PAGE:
Jacques
Jacques

so your complaint is the he gave both diners, female and male, a sample of the wine he suggested after the one you ordered was unavailable. alrighty then

BlakelyJoyce
BlakelyJoyce

This is a reasonable complaint. As a waitress working at a restaurant without a sommelier, I was trained to always offer the taste to the diner who ordered the wine, and I know that is the standard. Breaching this seems to suggest that the sommelier thought the wine could only be approved if BOTH of them agreed to it, which is something that should be left up to the patron who ordered it to decide (if they offered a part of their test to their fellow diner or indicated to me to let the other try as well).

J Mac
J Mac

I had a more extreme version of the opposite experience. For the record, I am a red blooded male. I ordered the bottle of wine and when it was brought out, a sample was poured only for my girlfriend. Should I accuse the restaurant of misandry? (Yeah, I had to look that word up)

diner
diner

I'd like to join this rant, but I haven't experienced this in the last five years. When I've been with a group, the server or sommelier has asked who would like to taste the wine. My boyfriend and I generally take turns ordering (we're both equally clueless, and if anyone could recommend a good basic class in wine appreciation in NYC, we'd like to take it) the experience has always been for us both to be offered tastes. Maybe it's just the places we order wine at? We don't go to old stuffy places and many of the places have had female sommeliers (i'm thinking of Batali establishments in particular).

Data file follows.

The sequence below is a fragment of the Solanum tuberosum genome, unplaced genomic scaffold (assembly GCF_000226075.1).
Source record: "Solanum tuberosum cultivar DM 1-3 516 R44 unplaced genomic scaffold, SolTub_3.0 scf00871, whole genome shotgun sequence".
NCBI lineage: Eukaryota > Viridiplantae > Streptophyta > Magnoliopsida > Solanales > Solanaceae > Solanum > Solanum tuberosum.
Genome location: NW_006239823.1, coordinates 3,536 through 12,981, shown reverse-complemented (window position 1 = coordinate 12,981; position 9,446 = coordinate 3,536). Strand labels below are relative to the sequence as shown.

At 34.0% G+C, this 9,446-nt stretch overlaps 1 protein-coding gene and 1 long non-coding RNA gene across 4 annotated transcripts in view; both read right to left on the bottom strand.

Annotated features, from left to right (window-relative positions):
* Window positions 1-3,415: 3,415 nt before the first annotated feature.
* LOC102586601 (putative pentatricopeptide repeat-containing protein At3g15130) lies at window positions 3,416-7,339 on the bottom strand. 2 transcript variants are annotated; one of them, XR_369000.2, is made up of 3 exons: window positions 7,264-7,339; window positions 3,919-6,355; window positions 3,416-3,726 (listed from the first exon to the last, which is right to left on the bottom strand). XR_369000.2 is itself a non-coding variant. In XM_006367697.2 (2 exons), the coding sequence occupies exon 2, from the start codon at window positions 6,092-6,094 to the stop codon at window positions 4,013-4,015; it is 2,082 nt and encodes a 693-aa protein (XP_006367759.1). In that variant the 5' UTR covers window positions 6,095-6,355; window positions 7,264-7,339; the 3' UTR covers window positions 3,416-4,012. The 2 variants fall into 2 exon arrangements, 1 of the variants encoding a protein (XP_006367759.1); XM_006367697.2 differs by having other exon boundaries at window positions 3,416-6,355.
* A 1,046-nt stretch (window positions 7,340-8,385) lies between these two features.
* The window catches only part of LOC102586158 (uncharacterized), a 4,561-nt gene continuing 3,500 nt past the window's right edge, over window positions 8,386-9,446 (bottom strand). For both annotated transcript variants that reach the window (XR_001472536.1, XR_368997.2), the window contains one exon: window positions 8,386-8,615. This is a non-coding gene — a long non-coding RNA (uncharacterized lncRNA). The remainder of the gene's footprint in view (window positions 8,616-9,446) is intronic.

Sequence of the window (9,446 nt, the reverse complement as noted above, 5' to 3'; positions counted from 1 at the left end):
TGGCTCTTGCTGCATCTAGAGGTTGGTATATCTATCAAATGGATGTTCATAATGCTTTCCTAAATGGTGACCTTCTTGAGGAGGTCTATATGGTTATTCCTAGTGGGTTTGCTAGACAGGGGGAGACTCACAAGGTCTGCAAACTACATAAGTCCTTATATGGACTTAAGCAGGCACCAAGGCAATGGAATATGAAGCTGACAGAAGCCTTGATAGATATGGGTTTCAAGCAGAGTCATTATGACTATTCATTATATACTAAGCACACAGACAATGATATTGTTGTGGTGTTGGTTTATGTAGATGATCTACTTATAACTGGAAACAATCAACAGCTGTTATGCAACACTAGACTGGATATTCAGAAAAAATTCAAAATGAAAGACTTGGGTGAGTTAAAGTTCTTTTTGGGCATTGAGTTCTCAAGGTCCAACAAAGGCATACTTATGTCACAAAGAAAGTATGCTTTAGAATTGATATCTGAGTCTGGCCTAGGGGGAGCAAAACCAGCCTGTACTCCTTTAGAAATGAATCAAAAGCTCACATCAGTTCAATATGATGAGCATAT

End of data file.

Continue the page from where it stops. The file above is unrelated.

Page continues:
The 90s? Yeah, this shit was still happening. But I honestly think this has been better.

Steveheimoff
Steveheimoff

I think that somm was very rude. I would write a note to the restaurant owner and point it out.

Wren
Wren

I totally agree with you. I've had the same problem in most restaurants. I just don't understand why they can't get rid of these old fashioned rules and just go with the cue from the diners. Why not just give everyone at the table a tasting whether a man or a woman asks and orders the wine? Or just give the tasting to the person who orders?